As you can see I’m catching up with your Saturday Posts again and I’m off to those I haven’t read yet. Thanks!

    Liked by 1 person

    1. Hello Adam, it is quite instructive I think to view Eric’s work. It was a different era also, and people were not as ‘rushed’ as today. We sat with a Black-shouldered Kite pair yesterday, for about 3 hours. Not much happens in those three hours, and then, action at lightning speed, and then they both sit quietly in their respective trees, and patiently wait.
      It’s very humbling.
      The great news is, that inspite of the dreadful weather, the rain, cold, and high winds, she seems to have hatched out a new crop. Yesterday they were feeding quite young hatchlings. Interesting to watch how much the food has to be prepared to offer to such tiny beaks. Hopefully by the time we get back the young will be half grown.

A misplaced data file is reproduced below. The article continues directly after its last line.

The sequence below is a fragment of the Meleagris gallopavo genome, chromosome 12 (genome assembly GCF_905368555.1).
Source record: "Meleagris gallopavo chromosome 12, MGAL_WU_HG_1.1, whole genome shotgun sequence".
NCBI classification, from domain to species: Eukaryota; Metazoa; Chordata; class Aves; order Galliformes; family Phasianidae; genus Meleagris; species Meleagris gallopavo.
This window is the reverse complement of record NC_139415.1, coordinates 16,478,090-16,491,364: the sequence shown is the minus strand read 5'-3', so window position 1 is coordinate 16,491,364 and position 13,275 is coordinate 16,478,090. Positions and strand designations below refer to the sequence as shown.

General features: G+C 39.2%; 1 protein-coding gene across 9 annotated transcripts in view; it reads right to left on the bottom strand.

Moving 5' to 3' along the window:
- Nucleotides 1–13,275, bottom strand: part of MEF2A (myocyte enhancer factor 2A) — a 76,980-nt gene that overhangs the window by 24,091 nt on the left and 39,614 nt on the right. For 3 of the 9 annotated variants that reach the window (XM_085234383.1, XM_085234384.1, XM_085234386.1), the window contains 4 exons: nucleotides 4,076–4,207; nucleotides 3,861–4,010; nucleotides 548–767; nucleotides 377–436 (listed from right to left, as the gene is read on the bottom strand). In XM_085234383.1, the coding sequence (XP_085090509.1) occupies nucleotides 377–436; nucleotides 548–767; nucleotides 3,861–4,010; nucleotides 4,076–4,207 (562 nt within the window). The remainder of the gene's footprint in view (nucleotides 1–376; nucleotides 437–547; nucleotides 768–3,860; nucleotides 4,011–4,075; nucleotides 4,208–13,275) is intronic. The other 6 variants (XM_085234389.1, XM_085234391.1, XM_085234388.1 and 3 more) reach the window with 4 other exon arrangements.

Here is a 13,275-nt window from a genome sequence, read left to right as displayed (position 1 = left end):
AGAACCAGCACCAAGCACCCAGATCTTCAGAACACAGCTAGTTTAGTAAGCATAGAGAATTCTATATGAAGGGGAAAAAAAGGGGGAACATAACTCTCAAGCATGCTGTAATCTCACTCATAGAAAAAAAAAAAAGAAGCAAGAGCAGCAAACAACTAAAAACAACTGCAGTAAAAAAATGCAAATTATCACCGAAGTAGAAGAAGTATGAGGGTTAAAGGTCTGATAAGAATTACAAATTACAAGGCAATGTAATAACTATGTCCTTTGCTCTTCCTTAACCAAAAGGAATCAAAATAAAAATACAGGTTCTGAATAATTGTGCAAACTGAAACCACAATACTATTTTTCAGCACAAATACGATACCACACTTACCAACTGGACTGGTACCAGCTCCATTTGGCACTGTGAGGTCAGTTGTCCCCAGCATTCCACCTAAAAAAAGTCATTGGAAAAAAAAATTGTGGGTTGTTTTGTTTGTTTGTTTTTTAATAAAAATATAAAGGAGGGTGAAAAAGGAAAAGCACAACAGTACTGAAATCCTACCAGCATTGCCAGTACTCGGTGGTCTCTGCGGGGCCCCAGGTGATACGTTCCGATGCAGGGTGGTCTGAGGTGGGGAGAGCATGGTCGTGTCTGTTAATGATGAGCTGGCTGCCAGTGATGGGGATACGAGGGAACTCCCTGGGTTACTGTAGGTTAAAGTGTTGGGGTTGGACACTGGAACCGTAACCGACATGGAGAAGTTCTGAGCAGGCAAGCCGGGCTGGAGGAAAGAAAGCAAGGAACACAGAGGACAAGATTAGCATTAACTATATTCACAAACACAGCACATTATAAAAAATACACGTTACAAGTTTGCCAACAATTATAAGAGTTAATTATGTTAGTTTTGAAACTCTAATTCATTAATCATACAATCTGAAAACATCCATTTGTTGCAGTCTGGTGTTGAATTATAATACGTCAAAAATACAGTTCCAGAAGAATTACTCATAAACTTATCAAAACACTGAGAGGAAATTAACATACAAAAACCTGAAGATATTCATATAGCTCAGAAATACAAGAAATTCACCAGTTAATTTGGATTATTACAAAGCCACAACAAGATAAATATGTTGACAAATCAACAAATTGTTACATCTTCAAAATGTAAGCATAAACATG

Re WIndy with Stormy Eyes. Love the name. To be honest the weather hasn’t been all that kind to bird or photographer. We just struggle along. They accept it as the cost of doing business.
      Keep takin’ photos. We do.

      Liked by 1 person